Two decades of clog-free pumping at New Jersey pump stations
After Xylem’s Flygt pumps were installed in 2001, they have operated clog-free for 20 years thanks to N-technology.
The Borough of Fair Lawn, New Jersey, is a mere 10 miles from New York City. But in contrast to the towering skyscrapers and bustle of Midtown, Fair Lawn is a suburban town. The borough – established in 1924 – occupies a little more than 5 square miles in Bergen County and is home to 34,000 people. With its two train stations, Fair Lawn is home to many commuters to Manhattan and elsewhere in the metro area.
While Fairlawn once treated its own wastewater, the borough’s sewer system now transports its flow to the Passaic Valley Sewerage Commission for treatment. Fair Lawn generates between 3.5 and 4 million gallons of wastewater per day. The sewer system includes 550,000 linear feet of pipe, which often end up carrying their share of modern trash.
Rags, towels, and other non-flushable debris ends up in the sewers like at any town. The Sewer Division’s main challenge is to keep the wastewater moving in the most efficient manner. When a wastewater pump station clogs, this can lead to increased maintenance costs, downtime, and overflows that can harm the environment and lead to regulatory fines.
Manually removing rags and debris from clogged pumps
When Jake Mamo started his career in the wastewater industry, he quickly discovered the kind of maintenance work he didn’t want – and that was cleaning out clogged wastewater pumps. Now Public Works Supervisor, Mamo described how he used to unclog pumps regularly in his first days at Fair Lawn.
“We’d have to clean the pumps at the Radburn Pump Station every day – five days a week and on the weekends,” he said, speaking about one of the major lift stations in town. “The job needed a minimum of two people. We’d have to shut the 8-inch suction and discharge valves. Next, we’d have to shut down the electric. Inside the dry pit, we’d have to remove the 6-inch inspection plate on the bottom of the pump. Then we’d reach our arm up inside and pull out all the rags and debris from inside the pump.”
Mamo and the borough considered a number of solutions for the unwanted debris flowing into its two largest pump stations – Radburn and Saddle River. At one time, they thought about installing comminutors and sewage grinders. But ultimately, they wanted a better solution to save them the time and aggravation of dealing with clogged pumps.
Flygt N-technology pumps designed to eliminate clogging
Fortunately for Mamo and the borough, Pumping Services, Inc. (PSI) had a solution to eliminate clogged pumps. PSI is the exclusive pump distributor for Flygt, a Xylem brand, in Northern New Jersey. John Corkery, now Municipal Sales Manager at PSI, has a long history of service to Mamo and Fair Lawn. Back in 1999, Corkery recommended Flygt N-technology wastewater pumps for the first of three pumps at the Radburn Pump Station.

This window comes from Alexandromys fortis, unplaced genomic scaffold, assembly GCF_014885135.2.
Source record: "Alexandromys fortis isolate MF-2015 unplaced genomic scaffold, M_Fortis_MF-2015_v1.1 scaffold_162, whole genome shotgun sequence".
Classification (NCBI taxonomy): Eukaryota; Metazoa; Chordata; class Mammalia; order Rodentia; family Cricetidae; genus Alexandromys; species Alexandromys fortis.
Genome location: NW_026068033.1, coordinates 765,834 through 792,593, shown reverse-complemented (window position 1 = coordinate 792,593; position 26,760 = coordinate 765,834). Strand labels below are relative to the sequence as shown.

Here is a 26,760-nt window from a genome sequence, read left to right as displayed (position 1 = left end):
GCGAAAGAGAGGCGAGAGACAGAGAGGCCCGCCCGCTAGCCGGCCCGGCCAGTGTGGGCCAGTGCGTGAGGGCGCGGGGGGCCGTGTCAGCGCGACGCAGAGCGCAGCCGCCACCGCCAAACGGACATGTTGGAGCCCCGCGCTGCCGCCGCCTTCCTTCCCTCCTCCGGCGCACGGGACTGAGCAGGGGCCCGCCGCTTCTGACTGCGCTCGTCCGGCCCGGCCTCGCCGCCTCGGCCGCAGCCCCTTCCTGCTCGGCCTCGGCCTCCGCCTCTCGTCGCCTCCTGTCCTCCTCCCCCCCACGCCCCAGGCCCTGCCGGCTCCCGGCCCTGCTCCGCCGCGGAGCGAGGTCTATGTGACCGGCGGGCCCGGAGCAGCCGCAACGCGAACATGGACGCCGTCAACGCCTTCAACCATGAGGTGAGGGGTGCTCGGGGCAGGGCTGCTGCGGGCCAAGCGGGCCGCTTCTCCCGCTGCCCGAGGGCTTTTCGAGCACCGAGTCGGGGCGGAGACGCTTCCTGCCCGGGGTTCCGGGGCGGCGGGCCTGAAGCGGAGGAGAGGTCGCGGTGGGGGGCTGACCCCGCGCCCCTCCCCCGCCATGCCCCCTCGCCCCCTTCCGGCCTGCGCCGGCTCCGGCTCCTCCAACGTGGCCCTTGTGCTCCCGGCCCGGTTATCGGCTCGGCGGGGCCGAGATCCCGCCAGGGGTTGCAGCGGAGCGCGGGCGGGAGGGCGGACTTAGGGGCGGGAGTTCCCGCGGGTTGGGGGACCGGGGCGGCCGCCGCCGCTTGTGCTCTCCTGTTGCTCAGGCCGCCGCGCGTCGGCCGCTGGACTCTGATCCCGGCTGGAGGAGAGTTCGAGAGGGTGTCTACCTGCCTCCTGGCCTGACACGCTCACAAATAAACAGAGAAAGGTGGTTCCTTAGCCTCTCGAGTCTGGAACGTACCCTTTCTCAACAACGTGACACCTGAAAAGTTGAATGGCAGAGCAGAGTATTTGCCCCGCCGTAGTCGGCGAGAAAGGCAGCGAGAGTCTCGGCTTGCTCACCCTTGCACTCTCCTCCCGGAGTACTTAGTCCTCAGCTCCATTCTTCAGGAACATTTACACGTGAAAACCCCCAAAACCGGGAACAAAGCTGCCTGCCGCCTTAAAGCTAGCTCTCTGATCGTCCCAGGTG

Flygt N-technology pumps have an innovative and proven impeller design. The N-impeller vanes have back-swept leading edges, so that rags and other debris have no sharp edges to cling to. In addition, the impeller has a guide pin that sweeps solids away from the center to the perimeter of the inlet. When the solids get to the perimeter, they are directed inside a relief groove and slide along the tip of the impeller vane and out of the pump discharge. The impeller also is more energy efficient, often reducing energy use by 25% or more.
Fair Lawn installed the first N-technology pump in 1999 at the Radburn Pump Station. The success with that pump led to the replacement of the station’s other two pumps in 2001. Installation of Flygt pumps followed at other stations, including the borough’s largest pump station – Saddle River. Saddle River has operated clog free with three Flygt N-technology pumps since 2001.
Clog-free pumping for 20 years
The borough’s selection of Flygt N-technology pumps has solved their clogging issues once and for all.
“We have never pulled the pumps due to clogging,” Mamo said. “And at Radburn, we always have at least one pump running continuously. So those pumps have basically run clog free for 20 years.”
In addition, the borough never did have to install comminutors or sewage grinders at its stations. The Flygt pumps simply handle the rags and other debris. And because the Flygt pumps are so effective, Mamo and his staff are able to focus on more proactive things to keep the nearly 100-year-old system running.
“Jake runs a solid preventative maintenance program,” Corkery said. Mamo agreed, “We inspect our pumps regularly and perform the proper scheduled maintenance,” he said. “And every five years, we bring in a vac truck to clean out sediment from the station wet wells.”
The combination of Fair Lawn’s proactive Sewer Division, PSI’s service, and Flygt’s N-technology have proven a winning combination for the borough. Since the Flygt N-technology pumps have run clog free for 20 years, they have freed up Mamo and his team to focus on the many other demands of running a modern sewer system in a major metro area.
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